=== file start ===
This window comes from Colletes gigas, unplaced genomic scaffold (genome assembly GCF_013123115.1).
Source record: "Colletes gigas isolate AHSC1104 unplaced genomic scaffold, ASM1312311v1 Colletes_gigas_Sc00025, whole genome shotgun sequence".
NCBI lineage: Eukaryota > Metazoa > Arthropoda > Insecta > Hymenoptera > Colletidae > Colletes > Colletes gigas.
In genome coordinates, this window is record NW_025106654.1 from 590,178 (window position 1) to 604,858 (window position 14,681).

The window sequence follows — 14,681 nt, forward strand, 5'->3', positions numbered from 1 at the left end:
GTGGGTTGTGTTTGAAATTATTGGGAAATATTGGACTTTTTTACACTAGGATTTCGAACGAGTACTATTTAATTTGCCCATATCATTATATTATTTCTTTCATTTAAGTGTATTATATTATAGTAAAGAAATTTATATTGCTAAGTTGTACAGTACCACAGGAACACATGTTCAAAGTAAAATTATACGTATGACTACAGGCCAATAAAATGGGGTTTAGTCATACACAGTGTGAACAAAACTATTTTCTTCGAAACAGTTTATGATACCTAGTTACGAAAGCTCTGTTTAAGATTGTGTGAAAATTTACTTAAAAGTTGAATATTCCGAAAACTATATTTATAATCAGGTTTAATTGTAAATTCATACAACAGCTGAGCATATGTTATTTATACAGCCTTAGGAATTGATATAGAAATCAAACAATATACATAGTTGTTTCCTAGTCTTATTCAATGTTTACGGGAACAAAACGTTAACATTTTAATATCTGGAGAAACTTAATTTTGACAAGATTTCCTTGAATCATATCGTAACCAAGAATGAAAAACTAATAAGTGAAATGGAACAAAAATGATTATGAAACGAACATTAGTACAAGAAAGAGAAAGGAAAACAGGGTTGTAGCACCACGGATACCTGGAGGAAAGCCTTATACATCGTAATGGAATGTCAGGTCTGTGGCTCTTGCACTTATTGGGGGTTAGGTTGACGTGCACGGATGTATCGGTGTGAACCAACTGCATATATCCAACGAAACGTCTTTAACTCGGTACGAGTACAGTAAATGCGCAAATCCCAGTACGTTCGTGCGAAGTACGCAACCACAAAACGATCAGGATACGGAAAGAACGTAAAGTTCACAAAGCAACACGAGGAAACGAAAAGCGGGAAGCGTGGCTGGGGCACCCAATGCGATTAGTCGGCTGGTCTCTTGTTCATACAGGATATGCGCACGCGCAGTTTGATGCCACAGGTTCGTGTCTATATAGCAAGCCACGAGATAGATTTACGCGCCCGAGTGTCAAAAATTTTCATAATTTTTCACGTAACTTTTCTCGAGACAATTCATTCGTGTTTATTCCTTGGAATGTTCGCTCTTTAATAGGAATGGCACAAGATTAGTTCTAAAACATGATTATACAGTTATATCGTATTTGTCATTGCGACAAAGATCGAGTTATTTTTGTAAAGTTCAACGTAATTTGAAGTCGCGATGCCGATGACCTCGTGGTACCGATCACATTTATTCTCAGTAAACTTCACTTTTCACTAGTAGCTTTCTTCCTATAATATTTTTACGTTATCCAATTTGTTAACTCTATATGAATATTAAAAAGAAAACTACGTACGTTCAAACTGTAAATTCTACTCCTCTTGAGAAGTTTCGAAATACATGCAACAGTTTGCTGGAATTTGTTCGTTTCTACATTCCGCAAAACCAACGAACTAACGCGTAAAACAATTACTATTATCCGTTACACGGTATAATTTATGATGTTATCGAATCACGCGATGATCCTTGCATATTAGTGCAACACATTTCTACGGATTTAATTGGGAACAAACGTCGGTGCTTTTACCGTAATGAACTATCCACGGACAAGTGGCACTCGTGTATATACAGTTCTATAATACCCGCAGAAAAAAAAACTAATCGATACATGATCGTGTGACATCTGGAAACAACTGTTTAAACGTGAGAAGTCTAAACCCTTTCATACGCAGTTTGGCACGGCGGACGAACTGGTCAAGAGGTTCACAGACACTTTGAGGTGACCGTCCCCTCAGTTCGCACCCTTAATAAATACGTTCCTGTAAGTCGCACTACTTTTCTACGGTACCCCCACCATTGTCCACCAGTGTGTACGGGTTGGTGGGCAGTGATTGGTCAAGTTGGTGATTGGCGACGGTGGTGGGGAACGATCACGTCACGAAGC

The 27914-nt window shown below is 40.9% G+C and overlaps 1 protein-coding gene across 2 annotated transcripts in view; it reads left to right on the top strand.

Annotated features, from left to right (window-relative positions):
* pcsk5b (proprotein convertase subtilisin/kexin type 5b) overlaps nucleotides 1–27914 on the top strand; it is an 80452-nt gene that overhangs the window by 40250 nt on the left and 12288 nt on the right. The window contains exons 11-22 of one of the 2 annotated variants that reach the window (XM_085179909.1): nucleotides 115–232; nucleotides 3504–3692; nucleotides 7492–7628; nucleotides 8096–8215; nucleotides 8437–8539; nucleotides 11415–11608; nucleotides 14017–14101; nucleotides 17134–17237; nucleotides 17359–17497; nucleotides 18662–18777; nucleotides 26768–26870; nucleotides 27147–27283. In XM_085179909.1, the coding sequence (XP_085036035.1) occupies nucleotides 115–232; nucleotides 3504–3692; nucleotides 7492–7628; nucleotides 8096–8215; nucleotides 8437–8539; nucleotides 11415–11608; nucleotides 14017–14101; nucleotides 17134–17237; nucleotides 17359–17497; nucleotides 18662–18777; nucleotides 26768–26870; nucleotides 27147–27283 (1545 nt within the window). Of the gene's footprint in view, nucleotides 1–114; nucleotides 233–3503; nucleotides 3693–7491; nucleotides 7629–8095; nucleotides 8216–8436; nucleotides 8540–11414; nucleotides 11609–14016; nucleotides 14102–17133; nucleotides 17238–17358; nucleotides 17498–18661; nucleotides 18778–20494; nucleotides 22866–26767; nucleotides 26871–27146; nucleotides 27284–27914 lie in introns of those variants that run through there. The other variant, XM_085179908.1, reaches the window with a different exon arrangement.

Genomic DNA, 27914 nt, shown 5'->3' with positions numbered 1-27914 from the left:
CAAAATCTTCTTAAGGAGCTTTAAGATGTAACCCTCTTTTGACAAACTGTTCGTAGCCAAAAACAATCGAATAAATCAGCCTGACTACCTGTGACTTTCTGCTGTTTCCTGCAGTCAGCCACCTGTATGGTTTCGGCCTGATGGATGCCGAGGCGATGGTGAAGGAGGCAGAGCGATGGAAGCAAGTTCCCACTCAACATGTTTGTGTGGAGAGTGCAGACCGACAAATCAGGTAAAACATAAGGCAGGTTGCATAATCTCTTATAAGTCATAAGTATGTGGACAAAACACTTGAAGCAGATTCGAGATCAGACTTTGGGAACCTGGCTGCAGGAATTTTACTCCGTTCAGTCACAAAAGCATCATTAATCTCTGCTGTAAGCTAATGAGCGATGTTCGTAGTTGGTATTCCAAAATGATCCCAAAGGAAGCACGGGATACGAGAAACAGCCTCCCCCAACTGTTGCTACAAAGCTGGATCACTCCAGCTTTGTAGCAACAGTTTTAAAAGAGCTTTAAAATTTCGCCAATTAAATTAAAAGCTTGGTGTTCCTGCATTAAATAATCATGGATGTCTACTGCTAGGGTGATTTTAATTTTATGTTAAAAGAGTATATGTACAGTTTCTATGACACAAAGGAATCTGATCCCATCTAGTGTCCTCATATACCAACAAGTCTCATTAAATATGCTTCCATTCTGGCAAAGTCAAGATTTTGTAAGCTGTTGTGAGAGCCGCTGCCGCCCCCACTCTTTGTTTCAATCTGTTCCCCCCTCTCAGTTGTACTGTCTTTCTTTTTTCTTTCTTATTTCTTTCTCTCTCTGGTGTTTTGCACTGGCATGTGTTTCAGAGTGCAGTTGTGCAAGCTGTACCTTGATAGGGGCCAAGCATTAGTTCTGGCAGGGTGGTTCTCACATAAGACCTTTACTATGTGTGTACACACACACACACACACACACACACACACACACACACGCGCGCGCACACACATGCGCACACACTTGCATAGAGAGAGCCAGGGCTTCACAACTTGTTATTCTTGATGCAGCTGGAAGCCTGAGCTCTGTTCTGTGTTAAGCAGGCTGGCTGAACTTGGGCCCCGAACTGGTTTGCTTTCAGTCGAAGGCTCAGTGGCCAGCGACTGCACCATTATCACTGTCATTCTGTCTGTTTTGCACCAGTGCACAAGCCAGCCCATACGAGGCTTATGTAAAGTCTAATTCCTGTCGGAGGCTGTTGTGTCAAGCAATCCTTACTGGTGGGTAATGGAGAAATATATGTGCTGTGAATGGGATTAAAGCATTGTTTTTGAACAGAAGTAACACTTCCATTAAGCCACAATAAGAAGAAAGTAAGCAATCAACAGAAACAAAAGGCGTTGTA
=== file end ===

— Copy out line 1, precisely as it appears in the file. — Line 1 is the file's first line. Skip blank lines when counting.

This window comes from Colletes gigas, unplaced genomic scaffold (genome assembly GCF_013123115.1).